Monday, November 10, 2008

Turning Myself Out, Slots and Greyhounds

It looks as if November is going to be a quiet month - at least for me. My wife and I set out on 'vacation' last week, touring the Southwest to visit family and friends in Las Vegas, Phoenix, Oxnard, Riverside, back to Phoenix and finally back to Vegas again. It wasn't particularly restful, but it was nice to reconnect. However it did keep me from blogging as my road-addled mind really couldn't focus after each day's driving was done.

That trend looks to continue after this week. Next week is the Global Gaming Expo in Las Vegas and I'll be spending the better part of a week there which also promises to keep me from blogging as regularly as I would like. I kind of feel like Fizzy Pop - turned out to recharge a bit!

That being said, there is still a quiet buzz of activity. There has been growing interest in both the Tampa Bay Downs and the Hawthorne Partnerships which is good, of course. There has been most definitely time to stay on top of that business. It does appear that the advertising I mentioned some posts back has indeed helped spread the word. Not that we're fully there yet, but I think that it has definitely helped. I don't know if I can go so far as to say that it's been worth the cost, the jury is still out on that.

We're also looking at a Minnesota bred filly that has had some issues getting to the track - mostly of the human variety as opposed to the injury variety. I need to get myself comfortable that she can compete outside of Minnesota before I commit any partnership resources to her, but I should learn more about how she's doing in the next few weeks. It would be exciting to have a horse that can compete in some of the local stakes at Canterbury Park.

Election Returns

There are two issues that could have an impact on racing that I had been following: slots in Maryland and dog racing in Massachusetts.

The slot initiative in Maryland passed by an almost 3-2 margin on Tuesday. While it will take a while (it always does) to get the first parlors up and running, what with licenses to be given out, locations to be approved, facilities to be built and machines to be bought, if nothing else this measure will place the horsemen in Maryland on even footing with their competitors. Now supremacy in mid-Atlantic racing can be determined on the track and owners and trainers can compete for purses that may actually help keep them solvent!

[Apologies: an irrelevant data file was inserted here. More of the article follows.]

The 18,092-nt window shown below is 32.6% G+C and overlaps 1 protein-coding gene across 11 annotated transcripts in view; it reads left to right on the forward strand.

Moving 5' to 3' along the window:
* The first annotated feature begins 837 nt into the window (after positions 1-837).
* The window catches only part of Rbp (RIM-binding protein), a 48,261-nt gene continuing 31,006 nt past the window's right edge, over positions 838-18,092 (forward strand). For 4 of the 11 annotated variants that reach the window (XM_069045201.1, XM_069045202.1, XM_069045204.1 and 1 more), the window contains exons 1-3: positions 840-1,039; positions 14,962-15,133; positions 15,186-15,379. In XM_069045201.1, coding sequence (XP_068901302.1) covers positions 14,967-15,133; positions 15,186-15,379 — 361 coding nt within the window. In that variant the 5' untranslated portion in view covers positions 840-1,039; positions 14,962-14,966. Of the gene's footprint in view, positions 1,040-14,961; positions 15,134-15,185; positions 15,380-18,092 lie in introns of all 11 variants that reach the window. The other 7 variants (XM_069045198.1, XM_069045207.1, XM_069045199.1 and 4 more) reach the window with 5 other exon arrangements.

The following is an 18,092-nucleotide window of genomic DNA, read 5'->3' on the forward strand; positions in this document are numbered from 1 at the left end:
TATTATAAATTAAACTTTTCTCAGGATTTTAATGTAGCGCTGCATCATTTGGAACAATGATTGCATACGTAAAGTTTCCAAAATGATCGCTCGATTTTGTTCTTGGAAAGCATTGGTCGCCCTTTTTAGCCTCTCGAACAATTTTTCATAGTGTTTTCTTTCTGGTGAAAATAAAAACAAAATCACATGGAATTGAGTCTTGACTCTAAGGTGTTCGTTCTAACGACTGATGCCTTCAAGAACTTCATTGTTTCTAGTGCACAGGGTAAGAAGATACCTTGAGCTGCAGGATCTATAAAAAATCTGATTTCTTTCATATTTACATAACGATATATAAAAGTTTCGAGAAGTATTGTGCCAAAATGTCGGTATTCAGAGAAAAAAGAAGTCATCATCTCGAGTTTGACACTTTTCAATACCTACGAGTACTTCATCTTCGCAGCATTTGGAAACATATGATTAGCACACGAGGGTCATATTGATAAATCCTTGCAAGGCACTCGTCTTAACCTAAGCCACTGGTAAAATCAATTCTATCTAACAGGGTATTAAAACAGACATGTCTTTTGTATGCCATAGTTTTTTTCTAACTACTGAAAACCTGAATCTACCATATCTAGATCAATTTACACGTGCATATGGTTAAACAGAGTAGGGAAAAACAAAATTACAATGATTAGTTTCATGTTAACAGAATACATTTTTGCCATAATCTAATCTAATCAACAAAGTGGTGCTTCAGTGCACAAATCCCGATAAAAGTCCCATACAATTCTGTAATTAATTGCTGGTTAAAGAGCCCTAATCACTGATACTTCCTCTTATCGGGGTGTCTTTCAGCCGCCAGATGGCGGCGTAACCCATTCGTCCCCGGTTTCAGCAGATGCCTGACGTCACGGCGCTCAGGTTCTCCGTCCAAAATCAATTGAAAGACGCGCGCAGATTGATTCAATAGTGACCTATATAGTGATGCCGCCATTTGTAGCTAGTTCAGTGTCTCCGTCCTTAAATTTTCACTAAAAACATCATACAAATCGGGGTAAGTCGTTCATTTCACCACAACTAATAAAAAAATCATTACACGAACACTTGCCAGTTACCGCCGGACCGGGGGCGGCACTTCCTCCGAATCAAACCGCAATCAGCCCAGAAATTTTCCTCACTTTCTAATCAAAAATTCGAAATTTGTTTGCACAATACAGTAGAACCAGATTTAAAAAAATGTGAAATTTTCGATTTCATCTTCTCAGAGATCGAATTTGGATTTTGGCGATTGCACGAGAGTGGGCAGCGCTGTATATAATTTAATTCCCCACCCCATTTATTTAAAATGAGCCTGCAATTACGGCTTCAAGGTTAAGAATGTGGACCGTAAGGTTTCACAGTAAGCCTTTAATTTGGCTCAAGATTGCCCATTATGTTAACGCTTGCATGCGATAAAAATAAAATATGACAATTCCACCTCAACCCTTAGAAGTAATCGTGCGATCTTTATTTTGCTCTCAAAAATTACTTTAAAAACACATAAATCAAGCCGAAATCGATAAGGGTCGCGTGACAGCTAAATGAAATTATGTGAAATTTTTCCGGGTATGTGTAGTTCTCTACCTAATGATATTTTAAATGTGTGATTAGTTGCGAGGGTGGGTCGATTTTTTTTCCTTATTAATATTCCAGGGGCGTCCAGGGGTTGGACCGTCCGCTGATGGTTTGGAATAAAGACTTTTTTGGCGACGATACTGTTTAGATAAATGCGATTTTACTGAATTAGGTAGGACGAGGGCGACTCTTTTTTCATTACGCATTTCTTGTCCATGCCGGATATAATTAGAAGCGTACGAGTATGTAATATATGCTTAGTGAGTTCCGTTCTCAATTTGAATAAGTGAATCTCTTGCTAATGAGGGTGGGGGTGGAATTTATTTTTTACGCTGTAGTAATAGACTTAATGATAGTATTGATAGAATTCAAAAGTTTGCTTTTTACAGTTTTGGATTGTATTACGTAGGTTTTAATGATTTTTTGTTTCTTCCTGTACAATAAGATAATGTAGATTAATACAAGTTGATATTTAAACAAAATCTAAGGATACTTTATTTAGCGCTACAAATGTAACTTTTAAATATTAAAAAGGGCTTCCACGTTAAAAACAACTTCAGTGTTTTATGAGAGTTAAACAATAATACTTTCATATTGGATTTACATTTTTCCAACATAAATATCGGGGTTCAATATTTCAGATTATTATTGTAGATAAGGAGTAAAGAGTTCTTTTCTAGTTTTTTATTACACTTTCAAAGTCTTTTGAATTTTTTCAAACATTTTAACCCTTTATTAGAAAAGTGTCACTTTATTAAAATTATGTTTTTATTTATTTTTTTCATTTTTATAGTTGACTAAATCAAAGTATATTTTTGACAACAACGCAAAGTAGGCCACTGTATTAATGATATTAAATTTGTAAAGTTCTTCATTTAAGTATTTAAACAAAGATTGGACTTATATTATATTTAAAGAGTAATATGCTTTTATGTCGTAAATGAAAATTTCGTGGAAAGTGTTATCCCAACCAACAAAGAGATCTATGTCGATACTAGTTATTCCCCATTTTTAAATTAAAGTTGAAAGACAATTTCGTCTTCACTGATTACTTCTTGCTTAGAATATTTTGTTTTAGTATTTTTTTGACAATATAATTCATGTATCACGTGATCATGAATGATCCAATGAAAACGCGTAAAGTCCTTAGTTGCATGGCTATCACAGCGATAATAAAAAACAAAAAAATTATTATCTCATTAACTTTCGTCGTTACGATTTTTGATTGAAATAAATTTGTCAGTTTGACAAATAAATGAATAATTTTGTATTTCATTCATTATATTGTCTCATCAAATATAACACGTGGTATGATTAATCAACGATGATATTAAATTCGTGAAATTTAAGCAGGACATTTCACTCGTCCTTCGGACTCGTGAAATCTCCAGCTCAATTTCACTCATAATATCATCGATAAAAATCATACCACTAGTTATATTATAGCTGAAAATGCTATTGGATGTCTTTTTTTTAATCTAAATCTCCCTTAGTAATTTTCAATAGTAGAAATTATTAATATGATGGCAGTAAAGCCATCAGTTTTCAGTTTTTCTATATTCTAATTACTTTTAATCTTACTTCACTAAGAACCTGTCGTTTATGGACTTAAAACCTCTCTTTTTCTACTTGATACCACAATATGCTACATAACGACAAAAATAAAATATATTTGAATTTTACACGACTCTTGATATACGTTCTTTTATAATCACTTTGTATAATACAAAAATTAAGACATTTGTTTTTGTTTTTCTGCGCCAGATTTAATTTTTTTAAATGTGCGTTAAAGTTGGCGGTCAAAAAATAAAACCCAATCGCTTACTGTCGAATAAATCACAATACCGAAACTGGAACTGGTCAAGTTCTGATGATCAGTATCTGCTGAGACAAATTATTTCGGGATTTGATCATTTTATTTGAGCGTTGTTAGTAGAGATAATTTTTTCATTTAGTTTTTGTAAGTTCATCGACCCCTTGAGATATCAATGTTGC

Meanwhile in my original home state of Massachusetts, voters decided that dog racing should be illegal in the Commonwealth. This will affect the tracks in Revere and Rayhnam and directly do not have any conection to the Thoroughbred or Harness tracks. In reality, the same folks against dog racing could very well go after our industry next. It was very easy to stir the public conscience with tales of dogs trapped in boxes 23.5 hours a day and cruelly being mistreated and put down when their running days are over. Are these allegations true? In some instances they probably are. Are they the vast majority of kennel operators? Not from what I've been able to find out, but then the truth hardly matters. I can see these same zealots using the memory of Eight Belles and others to point to the alleged cruelties in our sport. I wonder that, for the kennels that can't afford to move to out of state to race, who is going to take care of those dogs? This action may end up driving more animals to extinction than they "save". Allegedly the supporters of this bill have been working to line up homes for the displaced animals but we all know how difficult that battle is. All that being said, I'm not a fan of dog racing, but be sure that the folks at PETA have sat up and taken notice of this and well all know how they want to place a bulls-eye on horse racing. I hope that we continue to come together as an industry to provide for the welfare of our horses.

Rescue Help Needed